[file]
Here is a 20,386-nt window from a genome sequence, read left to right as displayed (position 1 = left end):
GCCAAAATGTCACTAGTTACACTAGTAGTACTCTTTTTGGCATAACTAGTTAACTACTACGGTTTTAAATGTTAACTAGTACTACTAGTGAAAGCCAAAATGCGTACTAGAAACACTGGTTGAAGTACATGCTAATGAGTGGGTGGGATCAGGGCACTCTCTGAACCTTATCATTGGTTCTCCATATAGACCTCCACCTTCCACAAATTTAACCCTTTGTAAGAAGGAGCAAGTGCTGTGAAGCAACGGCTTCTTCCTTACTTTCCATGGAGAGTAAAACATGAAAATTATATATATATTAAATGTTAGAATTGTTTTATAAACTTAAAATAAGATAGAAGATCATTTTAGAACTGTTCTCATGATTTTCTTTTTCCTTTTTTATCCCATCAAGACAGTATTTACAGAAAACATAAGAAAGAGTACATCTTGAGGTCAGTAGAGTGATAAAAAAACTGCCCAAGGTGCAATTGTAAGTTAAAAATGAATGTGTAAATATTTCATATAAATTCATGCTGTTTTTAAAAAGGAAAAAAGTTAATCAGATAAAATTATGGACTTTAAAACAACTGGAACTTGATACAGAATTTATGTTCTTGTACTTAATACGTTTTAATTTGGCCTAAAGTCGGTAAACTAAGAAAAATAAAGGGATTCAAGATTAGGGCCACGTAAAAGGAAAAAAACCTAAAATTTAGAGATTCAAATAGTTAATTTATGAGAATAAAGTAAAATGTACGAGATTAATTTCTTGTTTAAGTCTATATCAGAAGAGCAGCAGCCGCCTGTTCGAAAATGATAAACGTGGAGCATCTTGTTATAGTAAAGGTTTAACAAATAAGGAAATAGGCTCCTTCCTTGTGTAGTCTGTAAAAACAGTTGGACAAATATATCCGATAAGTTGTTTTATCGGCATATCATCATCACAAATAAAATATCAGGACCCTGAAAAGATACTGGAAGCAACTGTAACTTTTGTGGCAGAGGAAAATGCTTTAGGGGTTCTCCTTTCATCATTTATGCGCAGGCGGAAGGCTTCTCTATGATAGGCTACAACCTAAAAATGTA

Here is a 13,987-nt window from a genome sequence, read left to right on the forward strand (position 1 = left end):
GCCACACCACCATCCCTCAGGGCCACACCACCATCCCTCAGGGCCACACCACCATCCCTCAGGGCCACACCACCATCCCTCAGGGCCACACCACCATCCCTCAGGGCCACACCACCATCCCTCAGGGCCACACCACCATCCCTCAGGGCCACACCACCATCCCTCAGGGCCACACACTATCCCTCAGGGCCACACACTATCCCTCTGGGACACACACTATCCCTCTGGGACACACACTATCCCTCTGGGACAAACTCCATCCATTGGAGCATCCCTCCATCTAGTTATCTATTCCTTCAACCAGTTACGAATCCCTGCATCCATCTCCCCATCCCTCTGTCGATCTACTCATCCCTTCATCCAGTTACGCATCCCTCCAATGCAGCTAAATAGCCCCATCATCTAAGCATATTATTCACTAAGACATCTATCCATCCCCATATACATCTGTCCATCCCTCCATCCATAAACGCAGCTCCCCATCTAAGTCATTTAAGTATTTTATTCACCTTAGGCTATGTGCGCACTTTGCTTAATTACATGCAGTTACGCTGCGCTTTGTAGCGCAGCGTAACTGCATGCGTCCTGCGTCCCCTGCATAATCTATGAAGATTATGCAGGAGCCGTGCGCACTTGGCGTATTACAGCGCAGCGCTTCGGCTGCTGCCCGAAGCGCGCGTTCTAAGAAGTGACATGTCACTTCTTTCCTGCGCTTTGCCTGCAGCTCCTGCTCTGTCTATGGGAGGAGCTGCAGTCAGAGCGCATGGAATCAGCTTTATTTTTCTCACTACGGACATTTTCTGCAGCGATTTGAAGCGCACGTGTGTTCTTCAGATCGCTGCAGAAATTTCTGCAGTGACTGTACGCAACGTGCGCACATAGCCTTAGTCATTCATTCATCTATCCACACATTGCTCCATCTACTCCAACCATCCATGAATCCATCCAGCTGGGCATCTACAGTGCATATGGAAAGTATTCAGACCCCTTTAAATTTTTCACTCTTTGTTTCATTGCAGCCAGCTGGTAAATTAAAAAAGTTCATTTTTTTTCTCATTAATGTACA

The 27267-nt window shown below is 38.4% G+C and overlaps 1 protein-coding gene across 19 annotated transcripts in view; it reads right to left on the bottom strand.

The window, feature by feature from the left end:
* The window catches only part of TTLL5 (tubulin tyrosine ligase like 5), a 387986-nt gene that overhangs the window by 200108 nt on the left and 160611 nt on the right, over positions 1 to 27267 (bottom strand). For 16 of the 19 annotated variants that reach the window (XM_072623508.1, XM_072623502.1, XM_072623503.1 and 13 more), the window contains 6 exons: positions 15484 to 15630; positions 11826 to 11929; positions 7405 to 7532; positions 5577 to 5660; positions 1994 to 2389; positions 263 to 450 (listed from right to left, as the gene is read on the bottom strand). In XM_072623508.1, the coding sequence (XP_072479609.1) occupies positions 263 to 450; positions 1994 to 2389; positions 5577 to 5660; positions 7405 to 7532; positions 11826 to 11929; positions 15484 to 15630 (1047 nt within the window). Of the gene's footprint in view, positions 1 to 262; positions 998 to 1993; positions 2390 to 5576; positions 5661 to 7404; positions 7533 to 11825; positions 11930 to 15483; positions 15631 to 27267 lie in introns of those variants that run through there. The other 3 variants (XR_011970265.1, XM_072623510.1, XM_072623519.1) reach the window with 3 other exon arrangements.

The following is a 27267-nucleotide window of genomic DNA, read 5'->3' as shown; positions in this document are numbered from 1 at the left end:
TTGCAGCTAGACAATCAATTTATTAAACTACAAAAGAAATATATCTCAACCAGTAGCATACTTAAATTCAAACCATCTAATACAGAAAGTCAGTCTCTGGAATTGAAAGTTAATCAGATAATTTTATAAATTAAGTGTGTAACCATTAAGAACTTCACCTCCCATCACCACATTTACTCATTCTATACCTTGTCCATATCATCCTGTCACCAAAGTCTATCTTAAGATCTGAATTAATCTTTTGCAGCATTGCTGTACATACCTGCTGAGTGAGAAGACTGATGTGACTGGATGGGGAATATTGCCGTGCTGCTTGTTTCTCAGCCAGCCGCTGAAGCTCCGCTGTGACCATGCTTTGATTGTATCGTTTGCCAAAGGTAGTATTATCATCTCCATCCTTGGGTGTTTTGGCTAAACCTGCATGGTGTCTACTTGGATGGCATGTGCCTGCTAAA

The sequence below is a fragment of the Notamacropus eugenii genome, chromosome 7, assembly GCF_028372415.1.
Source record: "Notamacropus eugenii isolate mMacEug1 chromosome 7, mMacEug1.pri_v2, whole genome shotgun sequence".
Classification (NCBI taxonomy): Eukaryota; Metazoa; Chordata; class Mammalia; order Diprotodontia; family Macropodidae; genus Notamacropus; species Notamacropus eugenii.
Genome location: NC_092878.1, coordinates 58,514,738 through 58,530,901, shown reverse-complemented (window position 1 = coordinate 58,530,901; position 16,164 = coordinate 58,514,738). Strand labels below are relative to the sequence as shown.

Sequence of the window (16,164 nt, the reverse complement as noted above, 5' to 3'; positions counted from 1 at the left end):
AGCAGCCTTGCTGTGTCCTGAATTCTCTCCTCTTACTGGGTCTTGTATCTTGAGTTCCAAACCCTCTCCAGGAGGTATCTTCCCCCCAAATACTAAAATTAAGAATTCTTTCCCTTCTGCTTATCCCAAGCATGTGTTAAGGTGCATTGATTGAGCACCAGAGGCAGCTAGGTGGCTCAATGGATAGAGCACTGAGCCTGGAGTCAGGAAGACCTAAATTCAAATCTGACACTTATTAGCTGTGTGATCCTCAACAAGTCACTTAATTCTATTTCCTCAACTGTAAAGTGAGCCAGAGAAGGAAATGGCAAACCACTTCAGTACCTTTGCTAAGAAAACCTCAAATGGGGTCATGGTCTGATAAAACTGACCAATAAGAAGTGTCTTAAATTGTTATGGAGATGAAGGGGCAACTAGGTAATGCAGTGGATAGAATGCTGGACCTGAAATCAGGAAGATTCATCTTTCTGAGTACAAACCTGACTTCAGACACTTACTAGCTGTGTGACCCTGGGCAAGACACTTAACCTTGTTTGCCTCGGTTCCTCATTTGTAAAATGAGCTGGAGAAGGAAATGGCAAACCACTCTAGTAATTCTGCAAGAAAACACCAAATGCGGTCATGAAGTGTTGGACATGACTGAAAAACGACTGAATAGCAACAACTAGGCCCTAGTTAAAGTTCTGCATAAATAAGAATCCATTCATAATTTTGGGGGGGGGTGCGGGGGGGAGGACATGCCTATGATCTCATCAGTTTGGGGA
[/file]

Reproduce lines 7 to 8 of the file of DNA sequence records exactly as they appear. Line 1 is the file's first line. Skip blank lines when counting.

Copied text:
* The window catches only part of TTLL5 (tubulin tyrosine ligase like 5), a 387986-nt gene that overhangs the window by 200108 nt on the left and 160611 nt on the right, over positions 1 to 27267 (bottom strand). For 16 of the 19 annotated variants that reach the window (XM_072623508.1, XM_072623502.1, XM_072623503.1 and 13 more), the window contains 6 exons: positions 15484 to 15630; positions 11826 to 11929; positions 7405 to 7532; positions 5577 to 5660; positions 1994 to 2389; positions 263 to 450 (listed from right to left, as the gene is read on the bottom strand). In XM_072623508.1, the coding sequence (XP_072479609.1) occupies positions 263 to 450; positions 1994 to 2389; positions 5577 to 5660; positions 7405 to 7532; positions 11826 to 11929; positions 15484 to 15630 (1047 nt within the window). Of the gene's footprint in view, positions 1 to 262; positions 998 to 1993; positions 2390 to 5576; positions 5661 to 7404; positions 7533 to 11825; positions 11930 to 15483; positions 15631 to 27267 lie in introns of those variants that run through there. The other 3 variants (XR_011970265.1, XM_072623510.1, XM_072623519.1) reach the window with 3 other exon arrangements.

The following is a 27267-nucleotide window of genomic DNA, read 5'->3' as shown; positions in this document are numbered from 1 at the left end: